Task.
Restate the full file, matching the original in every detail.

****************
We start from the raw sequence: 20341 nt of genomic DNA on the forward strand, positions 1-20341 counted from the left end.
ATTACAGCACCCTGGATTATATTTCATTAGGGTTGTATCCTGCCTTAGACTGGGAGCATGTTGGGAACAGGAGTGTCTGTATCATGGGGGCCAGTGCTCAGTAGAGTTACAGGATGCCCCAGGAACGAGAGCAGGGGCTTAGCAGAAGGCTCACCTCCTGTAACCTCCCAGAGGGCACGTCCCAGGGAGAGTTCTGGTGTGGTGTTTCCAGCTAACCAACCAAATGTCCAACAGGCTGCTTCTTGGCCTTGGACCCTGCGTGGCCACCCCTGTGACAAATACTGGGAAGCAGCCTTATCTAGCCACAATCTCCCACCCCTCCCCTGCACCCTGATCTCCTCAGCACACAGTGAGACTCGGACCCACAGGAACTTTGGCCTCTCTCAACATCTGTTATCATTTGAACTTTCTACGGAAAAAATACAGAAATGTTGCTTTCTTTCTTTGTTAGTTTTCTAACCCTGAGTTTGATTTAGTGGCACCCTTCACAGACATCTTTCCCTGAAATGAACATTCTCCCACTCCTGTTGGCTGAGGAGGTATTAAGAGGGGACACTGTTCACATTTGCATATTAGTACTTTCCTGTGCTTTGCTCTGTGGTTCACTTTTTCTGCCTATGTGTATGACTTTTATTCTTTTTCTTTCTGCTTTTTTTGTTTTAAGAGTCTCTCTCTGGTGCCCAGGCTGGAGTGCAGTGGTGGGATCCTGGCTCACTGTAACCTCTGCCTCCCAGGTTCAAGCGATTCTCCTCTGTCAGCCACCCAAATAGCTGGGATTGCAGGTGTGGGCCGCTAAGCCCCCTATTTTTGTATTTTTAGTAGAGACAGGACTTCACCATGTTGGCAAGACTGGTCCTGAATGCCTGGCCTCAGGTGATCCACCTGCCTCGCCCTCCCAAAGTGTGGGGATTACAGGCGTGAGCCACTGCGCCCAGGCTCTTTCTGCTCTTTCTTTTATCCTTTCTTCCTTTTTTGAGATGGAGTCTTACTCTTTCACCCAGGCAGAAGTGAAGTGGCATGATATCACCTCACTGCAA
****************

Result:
We start from the raw sequence: 20341 nt of genomic DNA on the forward strand, positions 1-20341 counted from the left end.
ATTACAGCACCCTGGATTATATTTCATTAGGGTTGTATCCTGCCTTAGACTGGGAGCATGTTGGGAACAGGAGTGTCTGTATCATGGGGGCCAGTGCTCAGTAGAGTTACAGGATGCCCCAGGAACGAGAGCAGGGGCTTAGCAGAAGGCTCACCTCCTGTAACCTCCCAGAGGGCACGTCCCAGGGAGAGTTCTGGTGTGGTGTTTCCAGCTAACCAACCAAATGTCCAACAGGCTGCTTCTTGGCCTTGGACCCTGCGTGGCCACCCCTGTGACAAATACTGGGAAGCAGCCTTATCTAGCCACAATCTCCCACCCCTCCCCTGCACCCTGATCTCCTCAGCACACAGTGAGACTCGGACCCACAGGAACTTTGGCCTCTCTCAACATCTGTTATCATTTGAACTTTCTACGGAAAAAATACAGAAATGTTGCTTTCTTTCTTTGTTAGTTTTCTAACCCTGAGTTTGATTTAGTGGCACCCTTCACAGACATCTTTCCCTGAAATGAACATTCTCCCACTCCTGTTGGCTGAGGAGGTATTAAGAGGGGACACTGTTCACATTTGCATATTAGTACTTTCCTGTGCTTTGCTCTGTGGTTCACTTTTTCTGCCTATGTGTATGACTTTTATTCTTTTTCTTTCTGCTTTTTTTGTTTTAAGAGTCTCTCTCTGGTGCCCAGGCTGGAGTGCAGTGGTGGGATCCTGGCTCACTGTAACCTCTGCCTCCCAGGTTCAAGCGATTCTCCTCTGTCAGCCACCCAAATAGCTGGGATTGCAGGTGTGGGCCGCTAAGCCCCCTATTTTTGTATTTTTAGTAGAGACAGGACTTCACCATGTTGGCAAGACTGGTCCTGAATGCCTGGCCTCAGGTGATCCACCTGCCTCGCCCTCCCAAAGTGTGGGGATTACAGGCGTGAGCCACTGCGCCCAGGCTCTTTCTGCTCTTTCTTTTATCCTTTCTTCCTTTTTTGAGATGGAGTCTTACTCTTTCACCCAGGCAGAAGTGAAGTGGCATGATATCACCTCACTGCAA